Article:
Print

Liquid fuel transport accidents serve as safety reminders

By Kris Bevill | June 03, 2009
Report posted June 17, 2009, at 9:21 a.m. CST

Two recent incidents involving tanker trucks hauling liquid fuels should serve as a reminder to focus attention to safety procedures and protocols, according to the Renewable Fuels Association.

On June 13, a large tanker truck hauling an unknown combination of liquid fuels overturned at the intersection of Interstate 710 and State Route 91 in Long Beach, Calif. and exploded into what witnesses said was a "huge fireball." The Long Beach Fire Department was the primary response unit and was assisted by units from the Compton Fire Department and the L.A. County Fire Department, according to LBFD public information officer Captain Jackawa Jackson. While a responsible party at the scene of fire reported that the tanker was hauling ethanol, Jackson said further research has led to uncertainty as to the contents of the truck's tank. "It's very likely it could have been a mixed load," he said. "We really don't know exactly. If it was strictly ethanol, it would have been a little bit cleaner burning." Jackson said fire department crews at the scene took vapor samples to determine their flammability, but were not able to determine from the samples what liquids were present.

Jackson said the LBFD has not received specific ethanol fire response training but members have been trained in flammable liquids response and approach an ethanol fire with the same methods used for any other alcohol or water-soluble flammable liquids fire. This particular fire was a challenge to extinguish, according to Jackson, because of its size. When crews arrived at the scene, they discovered that the tanker had come to rest on its side and had spilled fuel into a nearby storm drainage system, which was pumping fuel into a storage reservoir. "It was basically pumping the flaming fuel up into itself, so you had a very large area of fire," Jackson said. "That was the primary difficulty - the sheer amount of fire and making sure we had enough resources—enough foam, enough water—to affect the knockdown."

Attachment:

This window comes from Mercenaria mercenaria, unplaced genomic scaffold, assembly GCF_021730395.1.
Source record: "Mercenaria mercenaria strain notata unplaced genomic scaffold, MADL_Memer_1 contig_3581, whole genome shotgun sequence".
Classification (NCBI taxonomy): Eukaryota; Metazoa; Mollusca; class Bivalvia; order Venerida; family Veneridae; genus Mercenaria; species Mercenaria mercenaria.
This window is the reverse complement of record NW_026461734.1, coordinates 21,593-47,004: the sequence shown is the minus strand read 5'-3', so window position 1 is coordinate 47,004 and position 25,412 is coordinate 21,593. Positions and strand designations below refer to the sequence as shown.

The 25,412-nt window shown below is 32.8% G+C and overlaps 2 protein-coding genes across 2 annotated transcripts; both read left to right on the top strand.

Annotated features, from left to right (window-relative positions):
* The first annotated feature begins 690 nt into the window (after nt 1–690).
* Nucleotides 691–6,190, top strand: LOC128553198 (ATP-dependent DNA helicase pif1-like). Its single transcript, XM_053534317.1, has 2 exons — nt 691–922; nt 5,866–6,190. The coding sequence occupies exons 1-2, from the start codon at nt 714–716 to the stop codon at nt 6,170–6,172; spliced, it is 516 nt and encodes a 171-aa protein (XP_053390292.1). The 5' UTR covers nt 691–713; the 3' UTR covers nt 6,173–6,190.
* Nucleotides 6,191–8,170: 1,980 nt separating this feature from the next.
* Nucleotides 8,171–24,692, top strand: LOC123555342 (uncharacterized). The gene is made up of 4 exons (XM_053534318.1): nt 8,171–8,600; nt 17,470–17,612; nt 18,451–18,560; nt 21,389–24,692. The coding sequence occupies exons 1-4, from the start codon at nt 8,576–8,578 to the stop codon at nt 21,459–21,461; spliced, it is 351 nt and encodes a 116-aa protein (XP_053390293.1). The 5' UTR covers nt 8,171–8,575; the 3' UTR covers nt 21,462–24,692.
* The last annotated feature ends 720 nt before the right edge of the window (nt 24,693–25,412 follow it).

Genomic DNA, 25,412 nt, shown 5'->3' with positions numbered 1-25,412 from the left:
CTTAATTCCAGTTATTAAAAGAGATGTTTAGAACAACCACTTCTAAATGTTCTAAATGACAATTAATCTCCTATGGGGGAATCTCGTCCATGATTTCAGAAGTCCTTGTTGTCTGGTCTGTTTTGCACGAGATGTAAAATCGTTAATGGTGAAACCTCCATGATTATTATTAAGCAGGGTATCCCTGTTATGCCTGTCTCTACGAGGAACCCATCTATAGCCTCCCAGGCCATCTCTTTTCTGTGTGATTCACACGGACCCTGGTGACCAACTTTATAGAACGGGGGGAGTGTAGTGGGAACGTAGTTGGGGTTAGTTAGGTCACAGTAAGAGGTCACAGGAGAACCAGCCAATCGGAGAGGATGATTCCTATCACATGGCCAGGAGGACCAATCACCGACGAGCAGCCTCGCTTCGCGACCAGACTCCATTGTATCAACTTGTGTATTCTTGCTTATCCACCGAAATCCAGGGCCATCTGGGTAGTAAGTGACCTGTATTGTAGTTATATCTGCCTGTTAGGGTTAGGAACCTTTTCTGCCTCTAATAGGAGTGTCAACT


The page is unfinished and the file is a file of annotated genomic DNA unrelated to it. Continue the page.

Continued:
The fire was extinguished in 45 minutes. The driver of the tanker died at the scene.

In a lesser incident, a tanker truck hauling ethanol through Cabarrus County, North Carolina, overturned on June 12 and spilled its contents. No one was hurt in the incident.

RFA Communications Director Matt Hartwig said these incidents are a reminder that while all accidents can't be avoided, many can be prevented. "Safety is the top priority of this industry and a responsibility it takes very seriously," he said. The RFA, along with the International Association of Fire Chiefs, and various other groups previously formed the Ethanol Emergency Response Coalition to serve as a clearinghouse for safety information as related to ethanol. For more information, visit www.ethanolresponse.com.
 

0 Responses

     

    Leave a Reply

    Comments are closed